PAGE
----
Patternmaster

I have an arcane personal system for reading. It’s basically a hierarchy of dog-earing: big folds at the top corners of the page when I put a book down, and precise little tucks on the bottom corners when a passage strikes my interest. Later, when I have a pen, I trace back through the dog-eared pages and underline specific lines–although I don’t often remember what moved me at first reading. A casual observer can tell immediately which books did it for me: they are peppered at the edges with accordion folds, and shed tiny triangles of old paper when handled. I read Patternmaster, Octavia Butler’s first published novel, in an afternoon and it contains precisely one dog-ear: a poor rating.

The essential premise is that eons from now, the human race has split into three distinct evolutionary categories: Patternists, mutes, and Clayarks. Patternists are psychic knights who are all tenuously linked to one another through the “Pattern,” a sparkling web of power and consciousness. They control the world; to them, the non-psychic are little more than animals. Clayarks, on the other hand, are a proud tribal race of creatures who look like lions and lack the ability to read and control minds. These two groups are sworn enemies, so mortally separate that they scarcely ever come within a mile of each other without flinging arrows, psychic and material.

Patternists and Clayaks stared at each other across a gulf of disease and physical difference and comfortably told themselves the same lie about each other: “Not people.”

Mutes, humans like you and me, aren’t even part of the equation. There are rumors that the mute race once built a mechanized society, traveled to the stars, and that this somehow led to the present situation, but they’re dispelled as myths. Patternmaster is a future epic that, without its glimmer of temporal premise, would be a fantasy novel. There are Lords, horse-riding and fiefdoms. It only hints at the themes which later developed over the course of Butler’s significant oeuvre: gender issues, empathy, class struggle, and racial anxiety.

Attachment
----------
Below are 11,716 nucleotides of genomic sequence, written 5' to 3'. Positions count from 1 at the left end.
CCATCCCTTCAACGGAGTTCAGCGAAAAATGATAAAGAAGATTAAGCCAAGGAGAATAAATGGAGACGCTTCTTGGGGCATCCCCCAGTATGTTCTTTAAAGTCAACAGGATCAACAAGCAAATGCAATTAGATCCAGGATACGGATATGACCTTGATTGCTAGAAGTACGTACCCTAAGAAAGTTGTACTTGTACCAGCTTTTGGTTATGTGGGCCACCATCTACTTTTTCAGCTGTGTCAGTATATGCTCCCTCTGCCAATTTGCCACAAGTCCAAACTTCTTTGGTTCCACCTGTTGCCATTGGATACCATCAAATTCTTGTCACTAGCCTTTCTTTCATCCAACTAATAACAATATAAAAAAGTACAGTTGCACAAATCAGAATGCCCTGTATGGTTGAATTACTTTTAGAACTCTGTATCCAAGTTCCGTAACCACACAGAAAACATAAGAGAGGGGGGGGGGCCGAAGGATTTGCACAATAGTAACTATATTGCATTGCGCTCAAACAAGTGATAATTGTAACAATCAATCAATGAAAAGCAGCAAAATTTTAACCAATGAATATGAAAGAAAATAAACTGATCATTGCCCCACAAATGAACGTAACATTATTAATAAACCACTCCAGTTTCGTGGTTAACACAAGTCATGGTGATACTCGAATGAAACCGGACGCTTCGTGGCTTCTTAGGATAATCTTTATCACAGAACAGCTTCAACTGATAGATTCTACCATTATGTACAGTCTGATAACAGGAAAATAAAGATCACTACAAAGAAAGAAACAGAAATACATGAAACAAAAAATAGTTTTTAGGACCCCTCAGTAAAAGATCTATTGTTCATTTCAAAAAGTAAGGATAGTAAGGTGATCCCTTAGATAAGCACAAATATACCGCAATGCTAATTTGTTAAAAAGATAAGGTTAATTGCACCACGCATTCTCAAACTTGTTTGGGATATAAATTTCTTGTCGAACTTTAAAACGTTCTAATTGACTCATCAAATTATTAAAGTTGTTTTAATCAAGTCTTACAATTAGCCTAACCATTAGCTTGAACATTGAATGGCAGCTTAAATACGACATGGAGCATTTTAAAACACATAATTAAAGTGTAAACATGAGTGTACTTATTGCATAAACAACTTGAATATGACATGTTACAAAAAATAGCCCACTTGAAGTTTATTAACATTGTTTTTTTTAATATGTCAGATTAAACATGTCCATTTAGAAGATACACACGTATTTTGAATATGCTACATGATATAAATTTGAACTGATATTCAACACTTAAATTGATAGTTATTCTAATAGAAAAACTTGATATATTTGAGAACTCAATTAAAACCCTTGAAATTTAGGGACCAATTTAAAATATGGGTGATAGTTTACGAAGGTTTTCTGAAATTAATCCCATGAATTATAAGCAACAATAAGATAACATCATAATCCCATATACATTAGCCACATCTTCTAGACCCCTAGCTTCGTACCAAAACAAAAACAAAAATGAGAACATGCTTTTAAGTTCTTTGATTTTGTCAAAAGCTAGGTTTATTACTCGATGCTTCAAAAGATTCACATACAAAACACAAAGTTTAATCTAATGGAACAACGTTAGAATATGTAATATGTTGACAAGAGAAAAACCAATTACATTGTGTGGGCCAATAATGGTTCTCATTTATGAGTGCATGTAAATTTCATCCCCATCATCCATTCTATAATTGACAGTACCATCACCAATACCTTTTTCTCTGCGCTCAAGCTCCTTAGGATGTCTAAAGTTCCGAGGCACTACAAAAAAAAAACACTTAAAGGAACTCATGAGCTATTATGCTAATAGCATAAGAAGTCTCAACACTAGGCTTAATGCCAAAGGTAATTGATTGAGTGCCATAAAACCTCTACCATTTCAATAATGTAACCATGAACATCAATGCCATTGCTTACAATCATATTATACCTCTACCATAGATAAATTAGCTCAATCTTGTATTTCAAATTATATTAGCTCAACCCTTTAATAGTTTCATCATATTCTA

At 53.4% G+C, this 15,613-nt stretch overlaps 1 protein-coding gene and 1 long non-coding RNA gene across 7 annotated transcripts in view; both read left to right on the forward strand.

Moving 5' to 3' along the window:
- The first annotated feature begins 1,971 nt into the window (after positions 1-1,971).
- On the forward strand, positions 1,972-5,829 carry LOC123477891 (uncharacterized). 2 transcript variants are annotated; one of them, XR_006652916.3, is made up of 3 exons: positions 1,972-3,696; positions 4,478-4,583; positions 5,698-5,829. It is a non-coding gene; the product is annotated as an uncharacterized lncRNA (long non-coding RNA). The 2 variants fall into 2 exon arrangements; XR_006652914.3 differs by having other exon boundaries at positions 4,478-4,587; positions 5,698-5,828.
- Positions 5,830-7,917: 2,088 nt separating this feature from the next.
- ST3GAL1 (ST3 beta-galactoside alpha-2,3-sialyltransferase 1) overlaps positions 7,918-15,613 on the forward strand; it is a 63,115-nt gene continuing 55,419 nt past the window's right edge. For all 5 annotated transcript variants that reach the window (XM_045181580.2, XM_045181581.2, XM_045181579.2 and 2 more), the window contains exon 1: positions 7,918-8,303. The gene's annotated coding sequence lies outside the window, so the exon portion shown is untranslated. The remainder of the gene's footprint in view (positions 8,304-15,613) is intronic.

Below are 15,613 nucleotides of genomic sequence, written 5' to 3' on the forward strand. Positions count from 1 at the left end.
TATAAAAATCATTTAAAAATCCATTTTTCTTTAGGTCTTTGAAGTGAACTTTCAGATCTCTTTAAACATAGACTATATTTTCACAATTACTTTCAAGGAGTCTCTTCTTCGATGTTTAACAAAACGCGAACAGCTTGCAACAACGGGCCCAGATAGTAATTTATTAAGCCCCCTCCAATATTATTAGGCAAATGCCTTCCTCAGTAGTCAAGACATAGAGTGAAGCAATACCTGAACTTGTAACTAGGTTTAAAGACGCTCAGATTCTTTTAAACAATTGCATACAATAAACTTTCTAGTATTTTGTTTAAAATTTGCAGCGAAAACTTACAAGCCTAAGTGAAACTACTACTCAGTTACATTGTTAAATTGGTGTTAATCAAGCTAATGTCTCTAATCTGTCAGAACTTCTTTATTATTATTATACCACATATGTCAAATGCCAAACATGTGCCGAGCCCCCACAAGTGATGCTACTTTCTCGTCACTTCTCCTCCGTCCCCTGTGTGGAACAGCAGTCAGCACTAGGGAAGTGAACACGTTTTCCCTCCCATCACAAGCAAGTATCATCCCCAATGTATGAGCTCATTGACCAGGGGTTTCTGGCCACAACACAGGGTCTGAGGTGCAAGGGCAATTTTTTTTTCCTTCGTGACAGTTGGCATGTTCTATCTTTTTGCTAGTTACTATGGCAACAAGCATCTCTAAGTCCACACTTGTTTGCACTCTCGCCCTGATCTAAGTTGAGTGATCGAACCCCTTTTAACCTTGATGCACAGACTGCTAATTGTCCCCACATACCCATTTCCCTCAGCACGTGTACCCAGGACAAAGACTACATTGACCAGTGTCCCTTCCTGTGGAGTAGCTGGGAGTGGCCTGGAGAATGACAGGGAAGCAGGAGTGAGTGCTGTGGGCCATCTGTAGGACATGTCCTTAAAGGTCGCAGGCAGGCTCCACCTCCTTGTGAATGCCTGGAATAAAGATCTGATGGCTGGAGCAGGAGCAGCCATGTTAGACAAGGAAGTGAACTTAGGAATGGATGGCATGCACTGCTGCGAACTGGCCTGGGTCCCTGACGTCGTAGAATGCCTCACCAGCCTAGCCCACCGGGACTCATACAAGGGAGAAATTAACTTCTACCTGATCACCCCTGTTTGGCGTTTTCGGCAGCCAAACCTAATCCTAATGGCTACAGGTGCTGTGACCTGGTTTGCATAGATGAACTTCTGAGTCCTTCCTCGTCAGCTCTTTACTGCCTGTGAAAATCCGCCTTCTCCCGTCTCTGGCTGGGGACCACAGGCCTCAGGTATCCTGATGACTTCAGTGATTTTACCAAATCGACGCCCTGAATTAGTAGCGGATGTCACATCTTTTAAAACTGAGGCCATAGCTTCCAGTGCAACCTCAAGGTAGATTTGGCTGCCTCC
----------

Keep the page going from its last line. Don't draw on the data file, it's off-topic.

What I’d like to discuss here is not the plot of Patternmaster, nor the merits of Butler’s later career, but a trope within science fiction that this book perfectly expresses. Imagine a future so distant that our present has become mythological, and all the things we associate with science fiction–viz. technology, space travel, modernity–have become inward experiences. Instead of zap guns, we have telepathic warfare. Instead of travel to the stars, we have a starlike map of consciousness. It’s a distinctly unfuturistic future, one where society functions like juiced-up medieval history, and monarchy and the mind are the only forms of power.

The implication, presumably, is that our current epoch is a folly, an outlier, and that once we shake our obsession with gadgetry, we’ll understand the full force of the focused human mind, and replace theories and ideas with myths and stories. It relegates the entire span of the industrialized world into a chronological blip, rendered irrelevant by time. This genre deserves a name, and I propose Mythological Futurism.

Mythological Futurism has a strong lineage. We see elements of it in the entheogenic space travel and interstellar feudalism of Dune; all over the work of Samuel Delany, particularly in the Einstein Intersection, which takes place in a future so remote that the Beatles are half-remembered as gods; and in the broad chronological strokes of Olaf Stapledon, of course. Clifford Simak’s A Choice of Gods goes there beautifully, too, as does much of the canon of Jack Vance (undoubtedly there are scores more, and I look to my readers to fill me in). These are post-historical narratives, stories that have mutated far beyond us and somehow returned full-circle to the slow dreamtime of early human history.

At its worst, placing a narrative in such a remote future can turn science fiction into fantasy, absolving the writer of the responsibility of operating within real-world, or extrapolated real-world, physics. At its best, it zooms the human struggle out to a poetic and universal whole. I can’t say exactly where Patternmaster falls on that spectrum; in a sense it’s too grounded to be fantasy, but it’s also too concise to thrill as an ambitious work of science fiction (only one dog-ear, after all). That said, the difference between science fiction and fantasy, in this case, is essentially semantic; here is a world where technologies are so advanced as to be invisible, and its effects could be classified as magical if Butler chose to describe them as such.

Perhaps the distinction, then, lies in the gradients of myth. If, in the culture of its telling, a myth is regarded as a true account of the remote past, then a writer who scries forward through the same ahistorical fog–who tucks technology back into a magical space, building fables for remote aeons–is building a kind of sacred narrative for the future.

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